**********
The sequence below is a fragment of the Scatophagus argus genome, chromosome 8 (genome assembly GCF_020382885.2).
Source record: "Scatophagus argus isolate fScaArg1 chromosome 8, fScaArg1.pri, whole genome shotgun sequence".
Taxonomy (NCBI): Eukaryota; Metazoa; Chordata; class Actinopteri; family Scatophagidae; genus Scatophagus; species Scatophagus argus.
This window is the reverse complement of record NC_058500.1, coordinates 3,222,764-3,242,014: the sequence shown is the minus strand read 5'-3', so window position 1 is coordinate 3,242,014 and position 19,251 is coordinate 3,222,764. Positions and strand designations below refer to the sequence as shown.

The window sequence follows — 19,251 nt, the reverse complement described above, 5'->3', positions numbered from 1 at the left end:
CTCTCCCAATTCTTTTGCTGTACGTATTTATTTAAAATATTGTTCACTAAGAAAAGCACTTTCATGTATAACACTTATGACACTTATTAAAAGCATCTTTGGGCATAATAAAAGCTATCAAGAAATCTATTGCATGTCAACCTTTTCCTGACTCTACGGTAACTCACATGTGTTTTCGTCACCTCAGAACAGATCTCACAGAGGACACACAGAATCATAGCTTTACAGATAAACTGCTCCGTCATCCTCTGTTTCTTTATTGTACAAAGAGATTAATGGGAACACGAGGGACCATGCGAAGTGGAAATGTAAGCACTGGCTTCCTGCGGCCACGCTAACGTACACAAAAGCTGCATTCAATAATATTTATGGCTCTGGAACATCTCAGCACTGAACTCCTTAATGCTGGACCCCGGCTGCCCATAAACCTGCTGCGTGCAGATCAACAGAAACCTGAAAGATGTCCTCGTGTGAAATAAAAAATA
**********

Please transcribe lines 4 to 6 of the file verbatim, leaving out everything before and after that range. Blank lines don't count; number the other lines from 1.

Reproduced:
This window is the reverse complement of record NC_058500.1, coordinates 3,222,764-3,242,014: the sequence shown is the minus strand read 5'-3', so window position 1 is coordinate 3,242,014 and position 19,251 is coordinate 3,222,764. Positions and strand designations below refer to the sequence as shown.

The window sequence follows — 19,251 nt, the reverse complement described above, 5'->3', positions numbered from 1 at the left end:
CTCTCCCAATTCTTTTGCTGTACGTATTTATTTAAAATATTGTTCACTAAGAAAAGCACTTTCATGTATAACACTTATGACACTTATTAAAAGCATCTTTGGGCATAATAAAAGCTATCAAGAAATCTATTGCATGTCAACCTTTTCCTGACTCTACGGTAACTCACATGTGTTTTCGTCACCTCAGAACAGATCTCACAGAGGACACACAGAATCATAGCTTTACAGATAAACTGCTCCGTCATCCTCTGTTTCTTTATTGTACAAAGAGATTAATGGGAACACGAGGGACCATGCGAAGTGGAAATGTAAGCACTGGCTTCCTGCGGCCACGCTAACGTACACAAAAGCTGCATTCAATAATATTTATGGCTCTGGAACATCTCAGCACTGAACTCCTTAATGCTGGACCCCGGCTGCCCATAAACCTGCTGCGTGCAGATCAACAGAAACCTGAAAGATGTCCTCGTGTGAAATAAAAAATA